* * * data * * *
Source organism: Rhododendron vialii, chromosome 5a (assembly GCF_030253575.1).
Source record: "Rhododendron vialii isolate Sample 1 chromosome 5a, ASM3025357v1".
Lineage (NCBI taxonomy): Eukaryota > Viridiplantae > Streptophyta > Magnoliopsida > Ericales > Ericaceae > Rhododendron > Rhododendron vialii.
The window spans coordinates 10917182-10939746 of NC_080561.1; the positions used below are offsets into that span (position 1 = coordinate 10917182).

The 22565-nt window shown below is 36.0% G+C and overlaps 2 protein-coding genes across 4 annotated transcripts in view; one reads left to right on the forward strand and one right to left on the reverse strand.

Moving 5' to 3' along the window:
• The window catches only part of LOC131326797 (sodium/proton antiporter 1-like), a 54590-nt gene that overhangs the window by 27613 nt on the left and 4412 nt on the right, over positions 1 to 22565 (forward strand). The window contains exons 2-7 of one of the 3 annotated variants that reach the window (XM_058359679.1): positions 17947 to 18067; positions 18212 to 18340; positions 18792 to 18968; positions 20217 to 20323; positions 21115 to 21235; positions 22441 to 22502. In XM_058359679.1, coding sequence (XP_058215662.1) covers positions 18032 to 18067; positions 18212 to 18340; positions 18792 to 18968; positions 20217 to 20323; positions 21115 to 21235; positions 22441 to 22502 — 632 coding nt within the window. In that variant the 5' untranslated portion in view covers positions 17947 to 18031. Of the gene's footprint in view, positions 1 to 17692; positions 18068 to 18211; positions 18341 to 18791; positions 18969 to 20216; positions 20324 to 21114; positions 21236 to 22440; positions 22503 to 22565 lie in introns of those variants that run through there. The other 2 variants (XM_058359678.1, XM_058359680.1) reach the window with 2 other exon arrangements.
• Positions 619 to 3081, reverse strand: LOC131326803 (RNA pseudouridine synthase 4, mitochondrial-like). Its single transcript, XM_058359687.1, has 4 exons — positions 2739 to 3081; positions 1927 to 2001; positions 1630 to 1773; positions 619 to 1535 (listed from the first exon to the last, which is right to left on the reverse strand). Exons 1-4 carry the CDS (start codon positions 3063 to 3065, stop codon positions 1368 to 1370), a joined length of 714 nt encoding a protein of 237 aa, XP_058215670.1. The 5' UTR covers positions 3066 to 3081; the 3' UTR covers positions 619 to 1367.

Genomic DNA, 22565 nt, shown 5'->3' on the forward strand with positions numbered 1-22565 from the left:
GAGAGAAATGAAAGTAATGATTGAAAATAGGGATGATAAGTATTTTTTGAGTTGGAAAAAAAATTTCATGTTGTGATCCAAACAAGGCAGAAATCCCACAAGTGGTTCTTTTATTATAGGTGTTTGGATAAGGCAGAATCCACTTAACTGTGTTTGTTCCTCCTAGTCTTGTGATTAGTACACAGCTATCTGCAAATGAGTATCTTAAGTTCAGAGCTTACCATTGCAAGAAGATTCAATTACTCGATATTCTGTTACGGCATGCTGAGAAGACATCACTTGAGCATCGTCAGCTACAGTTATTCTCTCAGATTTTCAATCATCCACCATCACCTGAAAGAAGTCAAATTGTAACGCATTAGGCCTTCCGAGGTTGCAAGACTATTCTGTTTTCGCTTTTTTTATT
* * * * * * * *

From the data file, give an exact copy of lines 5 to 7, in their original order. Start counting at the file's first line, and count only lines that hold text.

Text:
The 22565-nt window shown below is 36.0% G+C and overlaps 2 protein-coding genes across 4 annotated transcripts in view; one reads left to right on the forward strand and one right to left on the reverse strand.

Moving 5' to 3' along the window:
• The window catches only part of LOC131326797 (sodium/proton antiporter 1-like), a 54590-nt gene that overhangs the window by 27613 nt on the left and 4412 nt on the right, over positions 1 to 22565 (forward strand). The window contains exons 2-7 of one of the 3 annotated variants that reach the window (XM_058359679.1): positions 17947 to 18067; positions 18212 to 18340; positions 18792 to 18968; positions 20217 to 20323; positions 21115 to 21235; positions 22441 to 22502. In XM_058359679.1, coding sequence (XP_058215662.1) covers positions 18032 to 18067; positions 18212 to 18340; positions 18792 to 18968; positions 20217 to 20323; positions 21115 to 21235; positions 22441 to 22502 — 632 coding nt within the window. In that variant the 5' untranslated portion in view covers positions 17947 to 18031. Of the gene's footprint in view, positions 1 to 17692; positions 18068 to 18211; positions 18341 to 18791; positions 18969 to 20216; positions 20324 to 21114; positions 21236 to 22440; positions 22503 to 22565 lie in introns of those variants that run through there. The other 2 variants (XM_058359678.1, XM_058359680.1) reach the window with 2 other exon arrangements.